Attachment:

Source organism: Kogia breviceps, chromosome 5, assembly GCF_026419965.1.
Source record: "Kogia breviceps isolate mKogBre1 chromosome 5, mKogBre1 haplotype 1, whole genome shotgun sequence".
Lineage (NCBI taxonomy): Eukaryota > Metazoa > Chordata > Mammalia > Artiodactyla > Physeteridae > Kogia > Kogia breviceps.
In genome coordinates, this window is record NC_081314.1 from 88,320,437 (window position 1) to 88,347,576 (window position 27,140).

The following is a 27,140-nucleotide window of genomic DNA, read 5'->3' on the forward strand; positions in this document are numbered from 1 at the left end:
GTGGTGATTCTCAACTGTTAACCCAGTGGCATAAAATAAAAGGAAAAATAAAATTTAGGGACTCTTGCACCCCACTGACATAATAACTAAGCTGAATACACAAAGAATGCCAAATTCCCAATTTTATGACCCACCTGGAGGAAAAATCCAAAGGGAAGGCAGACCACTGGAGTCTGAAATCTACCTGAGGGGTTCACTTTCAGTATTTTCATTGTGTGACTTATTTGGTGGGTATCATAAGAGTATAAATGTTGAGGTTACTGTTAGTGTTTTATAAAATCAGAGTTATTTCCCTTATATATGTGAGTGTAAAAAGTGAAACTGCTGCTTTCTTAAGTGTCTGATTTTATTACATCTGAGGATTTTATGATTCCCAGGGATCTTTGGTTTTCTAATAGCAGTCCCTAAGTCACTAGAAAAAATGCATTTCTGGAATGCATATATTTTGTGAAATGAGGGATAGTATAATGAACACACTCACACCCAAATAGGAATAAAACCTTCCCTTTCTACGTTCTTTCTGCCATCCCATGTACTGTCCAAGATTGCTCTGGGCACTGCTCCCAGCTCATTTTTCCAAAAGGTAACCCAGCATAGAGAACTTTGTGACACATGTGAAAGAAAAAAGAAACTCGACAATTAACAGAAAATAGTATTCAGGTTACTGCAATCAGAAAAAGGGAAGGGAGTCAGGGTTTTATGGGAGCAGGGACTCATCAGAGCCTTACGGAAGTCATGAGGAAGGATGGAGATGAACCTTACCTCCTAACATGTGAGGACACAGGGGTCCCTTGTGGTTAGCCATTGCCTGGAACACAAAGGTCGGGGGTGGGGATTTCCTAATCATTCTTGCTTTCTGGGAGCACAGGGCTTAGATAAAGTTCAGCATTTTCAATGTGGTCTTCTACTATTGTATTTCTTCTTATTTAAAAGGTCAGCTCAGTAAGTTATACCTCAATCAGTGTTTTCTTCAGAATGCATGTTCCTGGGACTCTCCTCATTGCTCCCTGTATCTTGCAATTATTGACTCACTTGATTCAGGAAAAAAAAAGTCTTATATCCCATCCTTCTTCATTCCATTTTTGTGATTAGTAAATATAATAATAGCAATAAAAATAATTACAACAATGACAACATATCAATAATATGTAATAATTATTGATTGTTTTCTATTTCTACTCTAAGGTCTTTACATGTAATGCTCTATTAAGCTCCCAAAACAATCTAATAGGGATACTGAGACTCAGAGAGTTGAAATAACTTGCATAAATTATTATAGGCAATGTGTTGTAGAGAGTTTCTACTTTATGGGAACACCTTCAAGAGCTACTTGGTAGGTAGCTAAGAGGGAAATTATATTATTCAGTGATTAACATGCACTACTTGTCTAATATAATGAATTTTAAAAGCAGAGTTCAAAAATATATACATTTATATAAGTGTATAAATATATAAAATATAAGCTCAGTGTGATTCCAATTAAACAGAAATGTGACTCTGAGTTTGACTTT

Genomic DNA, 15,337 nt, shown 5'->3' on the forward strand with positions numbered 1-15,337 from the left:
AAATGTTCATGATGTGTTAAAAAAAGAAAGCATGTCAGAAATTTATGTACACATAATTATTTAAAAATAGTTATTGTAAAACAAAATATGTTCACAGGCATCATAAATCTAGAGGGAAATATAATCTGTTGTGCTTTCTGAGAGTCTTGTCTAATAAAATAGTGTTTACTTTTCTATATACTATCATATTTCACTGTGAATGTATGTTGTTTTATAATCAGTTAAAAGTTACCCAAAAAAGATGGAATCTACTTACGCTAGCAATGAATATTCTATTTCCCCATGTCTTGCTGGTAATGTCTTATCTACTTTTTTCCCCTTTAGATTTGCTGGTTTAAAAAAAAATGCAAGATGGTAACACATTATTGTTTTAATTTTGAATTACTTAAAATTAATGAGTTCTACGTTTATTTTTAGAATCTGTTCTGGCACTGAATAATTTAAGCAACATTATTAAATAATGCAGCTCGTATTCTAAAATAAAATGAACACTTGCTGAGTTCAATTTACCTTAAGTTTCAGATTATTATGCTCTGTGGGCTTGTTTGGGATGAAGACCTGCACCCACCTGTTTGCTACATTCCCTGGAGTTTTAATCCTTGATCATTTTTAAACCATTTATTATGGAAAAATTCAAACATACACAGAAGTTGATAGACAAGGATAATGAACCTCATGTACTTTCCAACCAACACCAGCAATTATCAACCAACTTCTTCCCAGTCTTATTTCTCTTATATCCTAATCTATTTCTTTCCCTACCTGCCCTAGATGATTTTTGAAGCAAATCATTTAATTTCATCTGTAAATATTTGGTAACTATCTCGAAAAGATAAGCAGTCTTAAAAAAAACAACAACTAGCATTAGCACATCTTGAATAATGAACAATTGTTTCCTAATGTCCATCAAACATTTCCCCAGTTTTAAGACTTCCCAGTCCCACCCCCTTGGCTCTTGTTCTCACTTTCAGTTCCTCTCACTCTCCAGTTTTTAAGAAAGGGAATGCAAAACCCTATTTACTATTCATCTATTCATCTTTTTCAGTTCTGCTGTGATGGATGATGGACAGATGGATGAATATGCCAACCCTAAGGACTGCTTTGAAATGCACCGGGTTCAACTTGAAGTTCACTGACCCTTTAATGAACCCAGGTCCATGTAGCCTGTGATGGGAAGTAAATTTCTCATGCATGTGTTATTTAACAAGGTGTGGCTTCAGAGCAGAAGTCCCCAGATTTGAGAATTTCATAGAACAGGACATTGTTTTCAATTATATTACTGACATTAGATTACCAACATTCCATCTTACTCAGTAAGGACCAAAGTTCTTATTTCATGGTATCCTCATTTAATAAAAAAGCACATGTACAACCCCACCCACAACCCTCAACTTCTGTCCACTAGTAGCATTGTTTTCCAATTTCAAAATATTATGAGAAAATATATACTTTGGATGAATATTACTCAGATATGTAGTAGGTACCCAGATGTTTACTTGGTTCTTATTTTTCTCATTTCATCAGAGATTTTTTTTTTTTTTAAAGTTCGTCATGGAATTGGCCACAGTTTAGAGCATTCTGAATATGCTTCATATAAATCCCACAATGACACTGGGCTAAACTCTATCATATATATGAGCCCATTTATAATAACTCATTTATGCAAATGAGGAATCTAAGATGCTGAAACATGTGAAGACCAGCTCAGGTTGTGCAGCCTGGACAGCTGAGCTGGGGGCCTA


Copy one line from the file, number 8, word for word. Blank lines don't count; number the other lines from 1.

AAATGTTCATGATGTGTTAAAAAAAGAAAGCATGTCAGAAATTTATGTACACATAATTATTTAAAAATAGTTATTGTAAAACAAAATATGTTCACAGGCATCATAAATCTAGAGGGAAATATAATCTGTTGTGCTTTCTGAGAGTCTTGTCTAATAAAATAGTGTTTACTTTTCTATATACTATCATATTTCACTGTGAATGTATGTTGTTTTATAATCAGTTAAAAGTTACCCAAAAAAGATGGAATCTACTTACGCTAGCAATGAATATTCTATTTCCCCATGTCTTGCTGGTAATGTCTTATCTACTTTTTTCCCCTTTAGATTTGCTGGTTTAAAAAAAAATGCAAGATGGTAACACATTATTGTTTTAATTTTGAATTACTTAAAATTAATGAGTTCTACGTTTATTTTTAGAATCTGTTCTGGCACTGAATAATTTAAGCAACATTATTAAATAATGCAGCTCGTATTCTAAAATAAAATGAACACTTGCTGAGTTCAATTTACCTTAAGTTTCAGATTATTATGCTCTGTGGGCTTGTTTGGGATGAAGACCTGCACCCACCTGTTTGCTACATTCCCTGGAGTTTTAATCCTTGATCATTTTTAAACCATTTATTATGGAAAAATTCAAACATACACAGAAGTTGATAGACAAGGATAATGAACCTCATGTACTTTCCAACCAACACCAGCAATTATCAACCAACTTCTTCCCAGTCTTATTTCTCTTATATCCTAATCTATTTCTTTCCCTACCTGCCCTAGATGATTTTTGAAGCAAATCATTTAATTTCATCTGTAAATATTTGGTAACTATCTCGAAAAGATAAGCAGTCTTAAAAAAAACAACAACTAGCATTAGCACATCTTGAATAATGAACAATTGTTTCCTAATGTCCATCAAACATTTCCCCAGTTTTAAGACTTCCCAGTCCCACCCCCTTGGCTCTTGTTCTCACTTTCAGTTCCTCTCACTCTCCAGTTTTTAAGAAAGGGAATGCAAAACCCTATTTACTATTCATCTATTCATCTTTTTCAGTTCTGCTGTGATGGATGATGGACAGATGGATGAATATGCCAACCCTAAGGACTGCTTTGAAATGCACCGGGTTCAACTTGAAGTTCACTGACCCTTTAATGAACCCAGGTCCATGTAGCCTGTGATGGGAAGTAAATTTCTCATGCATGTGTTATTTAACAAGGTGTGGCTTCAGAGCAGAAGTCCCCAGATTTGAGAATTTCATAGAACAGGACATTGTTTTCAATTATATTACTGACATTAGATTACCAACATTCCATCTTACTCAGTAAGGACCAAAGTTCTTATTTCATGGTATCCTCATTTAATAAAAAAGCACATGTACAACCCCACCCACAACCCTCAACTTCTGTCCACTAGTAGCATTGTTTTCCAATTTCAAAATATTATGAGAAAATATATACTTTGGATGAATATTACTCAGATATGTAGTAGGTACCCAGATGTTTACTTGGTTCTTATTTTTCTCATTTCATCAGAGATTTTTTTTTTTTTTAAAGTTCGTCATGGAATTGGCCACAGTTTAGAGCATTCTGAATATGCTTCATATAAATCCCACAATGACACTGGGCTAAACTCTATCATATATATGAGCCCATTTATAATAACTCATTTATGCAAATGAGGAATCTAAGATGCTGAAACATGTGAAGACCAGCTCAGGTTGTGCAGCCTGGACAGCTGAGCTGGGGGCCTA